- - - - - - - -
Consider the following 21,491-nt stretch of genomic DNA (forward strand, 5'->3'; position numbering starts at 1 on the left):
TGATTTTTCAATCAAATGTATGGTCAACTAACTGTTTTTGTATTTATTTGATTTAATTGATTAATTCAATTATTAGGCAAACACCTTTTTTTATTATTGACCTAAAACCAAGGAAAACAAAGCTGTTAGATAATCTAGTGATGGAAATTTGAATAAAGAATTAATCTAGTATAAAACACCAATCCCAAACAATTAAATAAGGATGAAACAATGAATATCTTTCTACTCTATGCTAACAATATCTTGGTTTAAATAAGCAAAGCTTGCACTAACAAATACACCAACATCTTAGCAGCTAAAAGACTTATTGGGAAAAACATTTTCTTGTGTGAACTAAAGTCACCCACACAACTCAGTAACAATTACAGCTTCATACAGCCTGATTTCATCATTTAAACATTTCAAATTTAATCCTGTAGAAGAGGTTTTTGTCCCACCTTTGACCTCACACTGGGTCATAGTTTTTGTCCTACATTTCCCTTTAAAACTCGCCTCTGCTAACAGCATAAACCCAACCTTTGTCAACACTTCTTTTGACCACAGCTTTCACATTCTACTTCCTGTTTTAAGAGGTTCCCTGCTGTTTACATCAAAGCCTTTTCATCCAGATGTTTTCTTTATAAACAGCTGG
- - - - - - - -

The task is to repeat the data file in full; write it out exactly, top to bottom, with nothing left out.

Consider the following 21,491-nt stretch of genomic DNA (forward strand, 5'->3'; position numbering starts at 1 on the left):
TGATTTTTCAATCAAATGTATGGTCAACTAACTGTTTTTGTATTTATTTGATTTAATTGATTAATTCAATTATTAGGCAAACACCTTTTTTTATTATTGACCTAAAACCAAGGAAAACAAAGCTGTTAGATAATCTAGTGATGGAAATTTGAATAAAGAATTAATCTAGTATAAAACACCAATCCCAAACAATTAAATAAGGATGAAACAATGAATATCTTTCTACTCTATGCTAACAATATCTTGGTTTAAATAAGCAAAGCTTGCACTAACAAATACACCAACATCTTAGCAGCTAAAAGACTTATTGGGAAAAACATTTTCTTGTGTGAACTAAAGTCACCCACACAACTCAGTAACAATTACAGCTTCATACAGCCTGATTTCATCATTTAAACATTTCAAATTTAATCCTGTAGAAGAGGTTTTTGTCCCACCTTTGACCTCACACTGGGTCATAGTTTTTGTCCTACATTTCCCTTTAAAACTCGCCTCTGCTAACAGCATAAACCCAACCTTTGTCAACACTTCTTTTGACCACAGCTTTCACATTCTACTTCCTGTTTTAAGAGGTTCCCTGCTGTTTACATCAAAGCCTTTTCATCCAGATGTTTTCTTTATAAACAGCTGG